TOM BEARDEN: The central command area includes the Middle East and Northern Africa. For specialist Matt Fain, who has been in the army for just two years, this will be the first time he has been deployed outside of the United States. He, his wife, Ariel, and daughter, Lara, know their time together is getting short. Not only don't they know where Matt is going, they don't know how long he'll be gone.
SPECIALIST MATT FAIN: I don't like being away from my family, but it's the nature of the job I do.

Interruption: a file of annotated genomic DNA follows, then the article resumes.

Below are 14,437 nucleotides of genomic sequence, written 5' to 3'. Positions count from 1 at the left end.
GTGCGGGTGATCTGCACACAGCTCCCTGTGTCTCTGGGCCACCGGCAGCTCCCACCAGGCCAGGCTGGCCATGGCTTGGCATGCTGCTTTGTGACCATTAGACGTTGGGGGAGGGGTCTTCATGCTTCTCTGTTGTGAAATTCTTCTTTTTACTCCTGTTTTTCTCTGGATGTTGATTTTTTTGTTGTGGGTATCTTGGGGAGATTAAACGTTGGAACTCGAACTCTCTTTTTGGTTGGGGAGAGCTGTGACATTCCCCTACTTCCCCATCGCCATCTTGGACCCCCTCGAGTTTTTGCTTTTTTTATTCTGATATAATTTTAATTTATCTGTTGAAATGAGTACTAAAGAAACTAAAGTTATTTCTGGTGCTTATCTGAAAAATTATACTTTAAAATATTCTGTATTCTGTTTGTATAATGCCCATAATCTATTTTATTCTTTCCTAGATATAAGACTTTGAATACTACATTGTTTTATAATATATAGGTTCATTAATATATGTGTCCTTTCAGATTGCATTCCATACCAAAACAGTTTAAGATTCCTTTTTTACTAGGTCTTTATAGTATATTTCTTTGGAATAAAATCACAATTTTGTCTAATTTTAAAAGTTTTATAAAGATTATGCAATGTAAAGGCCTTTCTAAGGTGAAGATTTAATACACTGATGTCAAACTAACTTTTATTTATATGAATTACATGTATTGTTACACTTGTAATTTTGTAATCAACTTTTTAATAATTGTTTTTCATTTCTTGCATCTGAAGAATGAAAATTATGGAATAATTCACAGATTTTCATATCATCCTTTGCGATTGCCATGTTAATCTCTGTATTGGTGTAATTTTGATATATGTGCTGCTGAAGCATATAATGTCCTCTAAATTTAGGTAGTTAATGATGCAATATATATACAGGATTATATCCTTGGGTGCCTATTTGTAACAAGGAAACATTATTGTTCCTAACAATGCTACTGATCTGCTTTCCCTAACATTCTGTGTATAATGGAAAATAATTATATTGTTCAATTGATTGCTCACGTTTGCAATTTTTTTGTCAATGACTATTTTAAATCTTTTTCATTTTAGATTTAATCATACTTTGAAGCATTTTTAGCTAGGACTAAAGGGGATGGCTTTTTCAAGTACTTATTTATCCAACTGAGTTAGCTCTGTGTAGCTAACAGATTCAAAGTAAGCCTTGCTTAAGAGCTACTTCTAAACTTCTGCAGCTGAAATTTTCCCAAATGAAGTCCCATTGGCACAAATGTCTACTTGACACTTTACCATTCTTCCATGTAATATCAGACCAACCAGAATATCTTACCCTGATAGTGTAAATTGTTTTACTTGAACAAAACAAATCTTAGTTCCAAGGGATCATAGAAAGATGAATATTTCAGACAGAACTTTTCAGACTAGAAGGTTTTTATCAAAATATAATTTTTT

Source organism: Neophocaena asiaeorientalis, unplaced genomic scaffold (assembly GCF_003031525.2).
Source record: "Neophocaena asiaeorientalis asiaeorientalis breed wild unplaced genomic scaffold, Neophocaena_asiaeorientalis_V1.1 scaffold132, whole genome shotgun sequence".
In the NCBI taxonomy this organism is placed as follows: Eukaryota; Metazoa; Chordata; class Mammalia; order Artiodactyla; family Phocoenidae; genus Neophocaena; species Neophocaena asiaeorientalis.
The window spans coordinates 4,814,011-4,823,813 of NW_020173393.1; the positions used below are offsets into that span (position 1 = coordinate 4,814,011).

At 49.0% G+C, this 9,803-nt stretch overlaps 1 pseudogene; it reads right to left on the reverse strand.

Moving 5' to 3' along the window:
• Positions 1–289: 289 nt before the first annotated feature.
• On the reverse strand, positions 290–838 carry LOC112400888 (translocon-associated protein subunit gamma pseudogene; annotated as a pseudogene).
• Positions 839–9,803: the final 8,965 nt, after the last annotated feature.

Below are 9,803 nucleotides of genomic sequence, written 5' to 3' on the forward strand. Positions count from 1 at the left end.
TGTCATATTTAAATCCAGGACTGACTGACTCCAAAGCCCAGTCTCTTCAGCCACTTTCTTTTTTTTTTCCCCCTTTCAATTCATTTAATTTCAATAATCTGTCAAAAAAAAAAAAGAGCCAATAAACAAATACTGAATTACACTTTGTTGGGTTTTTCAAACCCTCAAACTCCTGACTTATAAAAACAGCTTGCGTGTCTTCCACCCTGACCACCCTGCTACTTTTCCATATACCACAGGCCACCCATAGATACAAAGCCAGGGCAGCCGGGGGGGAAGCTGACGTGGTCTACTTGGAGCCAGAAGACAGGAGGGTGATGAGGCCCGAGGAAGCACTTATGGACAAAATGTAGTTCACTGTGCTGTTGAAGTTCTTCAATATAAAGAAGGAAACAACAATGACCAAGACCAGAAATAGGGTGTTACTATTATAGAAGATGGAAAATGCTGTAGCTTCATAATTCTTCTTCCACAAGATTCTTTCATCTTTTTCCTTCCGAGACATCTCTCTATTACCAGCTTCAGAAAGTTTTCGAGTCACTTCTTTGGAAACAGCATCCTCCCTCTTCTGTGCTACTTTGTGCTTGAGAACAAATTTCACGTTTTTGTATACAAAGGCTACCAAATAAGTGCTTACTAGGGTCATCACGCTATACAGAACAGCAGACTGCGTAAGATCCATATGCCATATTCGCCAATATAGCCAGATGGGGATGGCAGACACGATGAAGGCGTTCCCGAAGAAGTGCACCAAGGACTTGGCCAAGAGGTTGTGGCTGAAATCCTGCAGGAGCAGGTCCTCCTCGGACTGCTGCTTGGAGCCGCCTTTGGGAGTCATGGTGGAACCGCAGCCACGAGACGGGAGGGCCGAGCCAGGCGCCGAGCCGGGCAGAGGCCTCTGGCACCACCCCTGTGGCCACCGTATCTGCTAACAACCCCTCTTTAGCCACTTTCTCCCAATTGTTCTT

TOM BEARDEN: Will you worry about them while you're gone?
SPECIALIST MATT FAIN: Well, somewhat, but my wife's pretty capable. I mean, I'm not worried about the house because she takes care of everything.
ARIEL FAIN: I'm apprehensive, but this is the first time, so I'm not quite sure, you know, what to expect, but we're trying to get as many things taken care of, you know, before he goes.
TOM BEARDEN: Also, unlike training separations, Ariel won't be able to reach Matt to discuss important decisions. For peacekeeping deployments like Bosnia, the Pentagon sets up telephone and Internet access. That won't happen this time. Lieutenant Col. Battaglia told the unit that they would probably be completely out of contact, including mail service, for at least a month. And unit members have been ordered to leave their cell phones at home.